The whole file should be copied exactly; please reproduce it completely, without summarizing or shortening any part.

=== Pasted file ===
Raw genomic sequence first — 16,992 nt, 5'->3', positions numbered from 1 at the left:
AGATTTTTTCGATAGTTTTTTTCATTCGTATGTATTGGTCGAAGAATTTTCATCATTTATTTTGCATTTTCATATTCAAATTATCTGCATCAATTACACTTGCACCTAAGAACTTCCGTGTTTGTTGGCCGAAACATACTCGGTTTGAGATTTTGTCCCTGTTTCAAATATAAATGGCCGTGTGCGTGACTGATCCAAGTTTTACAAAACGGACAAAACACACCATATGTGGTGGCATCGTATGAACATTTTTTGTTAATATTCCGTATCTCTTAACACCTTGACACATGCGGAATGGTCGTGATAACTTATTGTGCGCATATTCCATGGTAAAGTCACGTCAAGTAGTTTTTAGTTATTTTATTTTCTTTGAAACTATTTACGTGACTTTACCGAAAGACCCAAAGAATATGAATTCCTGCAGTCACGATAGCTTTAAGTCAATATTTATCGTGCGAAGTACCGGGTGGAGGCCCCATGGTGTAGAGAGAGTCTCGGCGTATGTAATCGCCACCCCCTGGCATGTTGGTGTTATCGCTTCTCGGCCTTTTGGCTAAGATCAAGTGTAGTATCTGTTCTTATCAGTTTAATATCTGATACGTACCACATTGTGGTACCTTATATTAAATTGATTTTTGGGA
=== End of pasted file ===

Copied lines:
Raw genomic sequence first — 16,992 nt, 5'->3', positions numbered from 1 at the left:
AGATTTTTTCGATAGTTTTTTTCATTCGTATGTATTGGTCGAAGAATTTTCATCATTTATTTTGCATTTTCATATTCAAATTATCTGCATCAATTACACTTGCACCTAAGAACTTCCGTGTTTGTTGGCCGAAACATACTCGGTTTGAGATTTTGTCCCTGTTTCAAATATAAATGGCCGTGTGCGTGACTGATCCAAGTTTTACAAAACGGACAAAACACACCATATGTGGTGGCATCGTATGAACATTTTTTGTTAATATTCCGTATCTCTTAACACCTTGACACATGCGGAATGGTCGTGATAACTTATTGTGCGCATATTCCATGGTAAAGTCACGTCAAGTAGTTTTTAGTTATTTTATTTTCTTTGAAACTATTTACGTGACTTTACCGAAAGACCCAAAGAATATGAATTCCTGCAGTCACGATAGCTTTAAGTCAATATTTATCGTGCGAAGTACCGGGTGGAGGCCCCATGGTGTAGAGAGAGTCTCGGCGTATGTAATCGCCACCCCCTGGCATGTTGGTGTTATCGCTTCTCGGCCTTTTGGCTAAGATCAAGTGTAGTATCTGTTCTTATCAGTTTAATATCTGATACGTACCACATTGTGGTACCTTATATTAAATTGATTTTTGGGA